Vibrant cast gives energy to Grease

PIP CHRISTMASS
Rob Mills and Gretel Scarlett. Picture: Jeff Busby

WAAPA-trained talent Gretel Scarlett truly is what the performing arts industry refers to as a "triple threat". The Queensland girl who was set to become a classical ballerina before injury saw her return to her first love - singing, acting and dancing - stars as Sandy in the latest musical version of Grease, and she really can do it all.

"Although, the only thing I don't like about playing Sandy is that I don't get to dance all that much," she says. "Mostly I'm dancing from the sidelines."

Scarlett was already enrolled in song and dance classes by the time she was four. She moved to Sydney at 15 to attend the Newtown High School of Performing Arts, before relocating to Perth and graduating from WAAPA with a bagful of awards in 2008. Not long after, she was hitting the boards in Mamma Mia! and Wicked before Grease came calling.

"When I was auditioning for Sandy, Olivia Newton-John was completely not in my mind," she says of the much-loved 1978 film, which also starred John Travolta in the role of Danny Zuko. "Sandy is a strong 1950s woman who is proud to be the 'good girl'. I had to bring that to the audition and I realised I just had to do it my own way. When I got the role, funnily enough, is when I started to feel the pressure."

"The movie really put Australia on the map," adds former Australian Idol finalist Rob Mills, who plays Danny on stage.

"Until then, there had been very few films made outside Australia that actually had Australian characters in them."

Mills has taken a very different trajectory from that of his co-star. After his Idol appearance in 2003, he recorded a pop album before working his way through a series of reality TV shows, from Dancing with the Stars to Celebrity Apprentice Australia. Originally, he didn't think he had what it takes to play Danny, but the show's producers disagreed.

"When I did Grease: The Arena Spectacular a few years back, in the role of Johnny Casino, I met all these really cool musical theatre people and I remember thinking 'What a great world you guys live in'," he says.

"I fell in love with the industry. I worked out that I couldn't necessarily be the Les Mis guy, the classically trained singer, but there's a rock'n'roll strand of musical theatre that I can definitely do. I knew I could be that guy."

I am chatting to Scarlett and Mills towards the end of a long Melbourne run. The night before, they have spirited me away to the 1950s as part of a joyous, pitch-perfect, finely honed show. The energy on stage is high, and the next day, rather than looking or sounding tired, the two leads are bouncing off each other like a comedy duo. Clearly they have a strong rapport.

"I think it's just this show and the fantastic work ethic of this cast," Mills says.

"This is our opportunity to do well, so why wouldn't you put 100 per cent in every night? We might have been performing every night for months but it's usually the audience's first time. You can't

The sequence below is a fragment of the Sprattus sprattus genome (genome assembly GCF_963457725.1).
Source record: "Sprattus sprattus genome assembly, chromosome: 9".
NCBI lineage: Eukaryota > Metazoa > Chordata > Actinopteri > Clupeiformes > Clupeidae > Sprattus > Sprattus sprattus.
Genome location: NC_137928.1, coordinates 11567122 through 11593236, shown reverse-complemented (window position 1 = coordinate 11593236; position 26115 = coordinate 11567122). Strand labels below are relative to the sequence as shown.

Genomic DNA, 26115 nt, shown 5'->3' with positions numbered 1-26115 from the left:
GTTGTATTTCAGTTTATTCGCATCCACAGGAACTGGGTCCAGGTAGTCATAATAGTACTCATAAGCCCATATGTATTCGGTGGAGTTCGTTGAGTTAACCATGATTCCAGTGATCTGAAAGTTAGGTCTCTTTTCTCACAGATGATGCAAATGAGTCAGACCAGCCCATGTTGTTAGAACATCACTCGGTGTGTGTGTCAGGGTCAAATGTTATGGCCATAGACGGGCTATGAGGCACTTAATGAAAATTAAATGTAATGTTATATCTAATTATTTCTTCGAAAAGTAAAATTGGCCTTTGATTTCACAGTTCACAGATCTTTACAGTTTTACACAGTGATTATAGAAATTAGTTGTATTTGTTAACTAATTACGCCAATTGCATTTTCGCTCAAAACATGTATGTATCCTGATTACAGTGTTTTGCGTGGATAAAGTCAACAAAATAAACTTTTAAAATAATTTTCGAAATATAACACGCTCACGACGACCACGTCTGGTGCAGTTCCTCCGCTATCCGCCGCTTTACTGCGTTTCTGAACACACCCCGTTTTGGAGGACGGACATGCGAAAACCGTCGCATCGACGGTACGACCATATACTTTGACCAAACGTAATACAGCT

not have a good time with these songs."

"I take a look at all the crew behind the scenes," Scarlett adds.

"They don't necessarily get the recognition that we get. Sometimes I do my show for them, because I know how hard they're working. I have a lot of respect for those guys."

Scarlett and Mills are part of a star-studded cast that includes Bert Newton as DJ Vince Fontaine, Val Lehmann as teacher Miss Lynch, John Paul Young as Johnny Casino, and Todd McKenney as the silver- quiffed Teen Angel.

McKenney throws in a number of sly references to Dancing with the Stars each night; Mills, whom McKenney unceremoniously evicted when he appeared on the celebrity dance show, describes him as "a total card" backstage.

"At the time I thought Todd judged me pretty harshly but yeah, looking back on it, I was pretty bad," Mills guffaws. "But I haven't held it against him."

This version of Grease takes its cues from the original stage script, which was set in 1950s Chicago and was much more gritty than the comparatively family-friendly film.

"Originally Sandy was an American girl from a strict Catholic family," Scarlett explains. "She was never meant to be Australian, but apparently Olivia had trouble with the accent. In the film, they sort of took out the Catholicism and just made her a prim girl with strong morals."

Both Scarlett and Mills agree it is the music that makes Grease and which has been the secret to its longevity. Asked to pick their favourites to sing, Scarlett nominates Hopelessly Devoted to You, while Mills picks out the ensemble piece Greased Lightning.

"The music transcends generations because the melodies are just so catchy," Scarlett says.

"Kids can go and enjoy it for what it is without necessarily understanding some of the more adult stuff that goes on. Parents respond to the more adult themes. And the older generation are taken back to their childhood, the wonderful 1950s clothes and music. There's something in it for everyone."